So Paul can state the objective reality of salvation: “For grace you have been saved through faith, and this is not of your own doing; it is a gift of God, not the result of works, so that no one can boast” but then immediately say why God has given this gift: “For we are his workmanship, created in Christ Jesus for good works, which God prepared beforehand, what we should walk in them” (Eph. 2:8-10).
Notice a few things. Paul is clear that salvation is free, not of human effort and God’s own work (“workmanship”). But notice that this gift has a purpose: “created…for good works…that we should walk in them.” In other words salvation comes to me as an individual through the hearing of the Word, but that graced-gift points me outward toward my neighbor. Paul actually understood his calling and salvation this way:
“For this reason, I, Paul, a prisoner for Christ Jesus on behalf of you Gentiles—assuming you have heard of the stewardship of God’s grace that was given to me for you.” (3:1). He continues, “To me, this grace was given, to preach to the Gentiles the unsearchable riches of Christ, and to bring light for everyone what is the plan of the mystery hidden for ages…”(3:8-9a).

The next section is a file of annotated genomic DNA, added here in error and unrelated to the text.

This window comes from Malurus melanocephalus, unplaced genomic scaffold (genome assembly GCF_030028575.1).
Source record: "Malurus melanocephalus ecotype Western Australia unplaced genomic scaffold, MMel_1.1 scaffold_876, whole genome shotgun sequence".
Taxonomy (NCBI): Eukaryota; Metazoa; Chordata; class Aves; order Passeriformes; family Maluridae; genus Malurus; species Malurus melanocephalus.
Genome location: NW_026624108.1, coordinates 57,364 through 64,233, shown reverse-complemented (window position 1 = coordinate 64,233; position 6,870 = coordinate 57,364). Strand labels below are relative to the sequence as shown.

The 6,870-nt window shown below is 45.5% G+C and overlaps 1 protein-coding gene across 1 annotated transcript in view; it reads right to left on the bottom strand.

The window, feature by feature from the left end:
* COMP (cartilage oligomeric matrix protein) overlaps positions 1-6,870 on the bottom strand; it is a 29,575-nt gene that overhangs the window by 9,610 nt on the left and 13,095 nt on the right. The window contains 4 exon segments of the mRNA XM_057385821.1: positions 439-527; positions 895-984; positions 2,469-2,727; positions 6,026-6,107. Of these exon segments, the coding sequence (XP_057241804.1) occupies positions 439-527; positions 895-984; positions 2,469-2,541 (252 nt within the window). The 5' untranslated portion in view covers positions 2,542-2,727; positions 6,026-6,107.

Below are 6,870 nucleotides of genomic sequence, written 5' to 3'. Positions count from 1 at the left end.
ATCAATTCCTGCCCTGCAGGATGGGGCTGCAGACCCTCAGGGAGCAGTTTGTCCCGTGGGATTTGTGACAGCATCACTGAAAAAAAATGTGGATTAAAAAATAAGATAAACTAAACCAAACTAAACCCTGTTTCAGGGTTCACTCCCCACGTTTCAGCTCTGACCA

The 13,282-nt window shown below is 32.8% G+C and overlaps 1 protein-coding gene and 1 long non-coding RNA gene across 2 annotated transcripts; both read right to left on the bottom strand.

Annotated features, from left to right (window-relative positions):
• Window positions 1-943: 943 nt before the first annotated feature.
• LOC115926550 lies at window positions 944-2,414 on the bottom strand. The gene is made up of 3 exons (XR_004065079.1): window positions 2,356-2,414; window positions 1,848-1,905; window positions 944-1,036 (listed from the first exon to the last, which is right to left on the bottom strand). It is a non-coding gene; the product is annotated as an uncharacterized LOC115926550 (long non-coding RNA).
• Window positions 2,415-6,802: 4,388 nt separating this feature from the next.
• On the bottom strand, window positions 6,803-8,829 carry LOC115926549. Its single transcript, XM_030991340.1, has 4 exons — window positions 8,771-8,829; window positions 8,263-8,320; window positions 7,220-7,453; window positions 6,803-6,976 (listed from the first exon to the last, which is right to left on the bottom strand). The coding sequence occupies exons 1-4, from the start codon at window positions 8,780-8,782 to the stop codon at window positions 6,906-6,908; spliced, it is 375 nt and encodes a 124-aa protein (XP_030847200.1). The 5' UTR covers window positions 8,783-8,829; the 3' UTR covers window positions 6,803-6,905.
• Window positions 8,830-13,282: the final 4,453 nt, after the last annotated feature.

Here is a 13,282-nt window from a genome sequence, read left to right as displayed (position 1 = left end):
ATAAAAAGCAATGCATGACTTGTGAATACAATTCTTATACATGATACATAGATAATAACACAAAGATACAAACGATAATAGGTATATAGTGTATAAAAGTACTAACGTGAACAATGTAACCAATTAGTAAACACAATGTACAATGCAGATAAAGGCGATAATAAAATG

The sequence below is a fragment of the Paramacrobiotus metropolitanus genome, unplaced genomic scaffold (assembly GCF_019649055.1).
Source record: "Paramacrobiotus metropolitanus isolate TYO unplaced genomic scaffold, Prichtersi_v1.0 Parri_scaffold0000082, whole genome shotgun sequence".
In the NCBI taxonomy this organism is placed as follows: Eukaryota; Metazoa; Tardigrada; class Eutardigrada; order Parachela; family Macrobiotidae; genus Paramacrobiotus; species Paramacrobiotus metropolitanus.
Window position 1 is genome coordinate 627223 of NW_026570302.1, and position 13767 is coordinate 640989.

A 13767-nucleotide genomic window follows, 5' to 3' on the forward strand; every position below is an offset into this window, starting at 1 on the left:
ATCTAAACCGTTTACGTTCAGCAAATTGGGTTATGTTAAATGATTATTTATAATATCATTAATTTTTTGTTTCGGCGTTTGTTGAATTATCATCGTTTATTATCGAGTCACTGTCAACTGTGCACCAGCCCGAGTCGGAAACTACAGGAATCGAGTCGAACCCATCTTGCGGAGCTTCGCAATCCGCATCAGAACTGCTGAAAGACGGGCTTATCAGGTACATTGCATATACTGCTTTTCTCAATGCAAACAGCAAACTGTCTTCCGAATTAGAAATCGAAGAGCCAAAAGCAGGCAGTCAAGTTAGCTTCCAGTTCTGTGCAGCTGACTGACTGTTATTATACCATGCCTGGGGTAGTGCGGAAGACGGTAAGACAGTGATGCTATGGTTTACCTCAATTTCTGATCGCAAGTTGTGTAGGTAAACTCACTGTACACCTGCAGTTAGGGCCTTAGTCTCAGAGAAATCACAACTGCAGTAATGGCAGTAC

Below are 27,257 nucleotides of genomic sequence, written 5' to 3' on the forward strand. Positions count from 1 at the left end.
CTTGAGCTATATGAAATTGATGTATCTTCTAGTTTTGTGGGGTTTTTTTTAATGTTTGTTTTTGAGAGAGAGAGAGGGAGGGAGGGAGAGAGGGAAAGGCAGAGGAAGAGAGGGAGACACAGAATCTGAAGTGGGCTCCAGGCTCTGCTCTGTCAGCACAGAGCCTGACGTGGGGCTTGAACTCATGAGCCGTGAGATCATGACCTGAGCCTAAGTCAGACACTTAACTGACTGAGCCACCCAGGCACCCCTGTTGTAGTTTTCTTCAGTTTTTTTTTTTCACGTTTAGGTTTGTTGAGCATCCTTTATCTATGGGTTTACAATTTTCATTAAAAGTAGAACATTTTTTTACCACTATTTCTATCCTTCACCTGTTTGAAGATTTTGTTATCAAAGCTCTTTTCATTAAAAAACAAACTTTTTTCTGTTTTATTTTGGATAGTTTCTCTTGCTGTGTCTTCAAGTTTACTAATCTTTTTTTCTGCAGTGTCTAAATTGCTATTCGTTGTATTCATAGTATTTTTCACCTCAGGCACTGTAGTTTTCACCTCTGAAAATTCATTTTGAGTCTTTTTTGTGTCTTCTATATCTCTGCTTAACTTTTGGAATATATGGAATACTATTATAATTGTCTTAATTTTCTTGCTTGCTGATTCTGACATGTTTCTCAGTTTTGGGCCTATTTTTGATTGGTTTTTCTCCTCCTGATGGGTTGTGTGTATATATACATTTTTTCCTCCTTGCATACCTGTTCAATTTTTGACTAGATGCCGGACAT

What is Paul doing here? He is showing us that the response to grace is freedom to love and serve neighbor. The irony is this: Before we received the Gospel our spiritual lives were caught up trying to impress God. They were obsessed with God. We only looked vertically. And we were enslaved to behavior, moralism and works. But now, because Christ has taken care of the relationship between God and Man (the vertical) we are set free to be horizontal—that is to focus on our neighbor.